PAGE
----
29 Mar 2018

BY: admin

Psychology Team

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Following on from the last blog on this topic. As parents we can spend a lot of time “refereeing” fights. The alternative to this is to take the time to set things up so that children are more likely to get along with each other or at least chose more helpful behaviour!

Here’s some ideas to explore:

1. Make sure your expectations about behaviour in the house is known and understood by everyone. Teachers often have a brilliant class rule along the lines of “Keep hand, feet, objects to self”. It works in the home and I would probably add “mean words” to the list too.


2. Remember to model what you are asking your children to do. It doesn’t help if children see poor conflict resolution occurring among their parents.


3. Share your attention between your children where you can to avoid that “missing-out” feeling children sometimes develop. This doesn’t mean that you have to be a super-parent, just that you need to look for special time with individual children.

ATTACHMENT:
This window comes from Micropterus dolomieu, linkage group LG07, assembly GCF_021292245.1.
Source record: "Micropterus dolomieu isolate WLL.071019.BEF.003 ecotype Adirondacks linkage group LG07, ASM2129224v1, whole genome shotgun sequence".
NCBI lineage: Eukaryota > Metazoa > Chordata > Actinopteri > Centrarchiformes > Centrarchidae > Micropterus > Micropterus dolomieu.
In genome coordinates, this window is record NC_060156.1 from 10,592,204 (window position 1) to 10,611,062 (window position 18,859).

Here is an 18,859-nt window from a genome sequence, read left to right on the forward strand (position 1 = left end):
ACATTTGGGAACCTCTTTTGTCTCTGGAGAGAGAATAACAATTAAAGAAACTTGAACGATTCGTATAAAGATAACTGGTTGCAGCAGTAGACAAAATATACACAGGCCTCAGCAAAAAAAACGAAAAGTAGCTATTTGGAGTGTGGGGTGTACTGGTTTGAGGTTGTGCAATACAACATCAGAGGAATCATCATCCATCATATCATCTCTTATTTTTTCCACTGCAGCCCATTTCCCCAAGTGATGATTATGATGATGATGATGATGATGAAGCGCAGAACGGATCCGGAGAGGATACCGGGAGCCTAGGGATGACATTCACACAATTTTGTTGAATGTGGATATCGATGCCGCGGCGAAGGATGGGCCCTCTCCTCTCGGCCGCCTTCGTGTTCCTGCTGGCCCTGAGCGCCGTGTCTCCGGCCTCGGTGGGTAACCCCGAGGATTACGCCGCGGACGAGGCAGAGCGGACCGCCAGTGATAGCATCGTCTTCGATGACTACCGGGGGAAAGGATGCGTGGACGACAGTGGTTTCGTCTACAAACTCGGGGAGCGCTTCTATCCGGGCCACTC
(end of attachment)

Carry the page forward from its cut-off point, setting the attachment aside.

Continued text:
4. Where you can, create spaces in the house where children can spread out. They are less likely to tread on each other’s toes that way.


5. If there are frequent squabbles over resources (e.g. devices or special toys) then create a roster. Roster in times for each child. Apply the “if you can’t abide by the roster” rule you both lose access to the good stuff. This teaches children to work together rather than fall apart – especially if the item is of value to them both.


6. Create times where the children are away from each other and have their own space, e.g. separate play-dates or after school activities. We appreciate each other more when we have time apart.


7. Don’t forget to praise, praise, praise! When children are playing well together we should be praising them for that! This is the behaviour we want more of at home so this is the behaviour we should praising as often as we see it.

 

Hope these tips help and please remember that the psychology team is here to help at the Centre if the squabbles are getting out of hand.

Naomi Ward
Clinical Director

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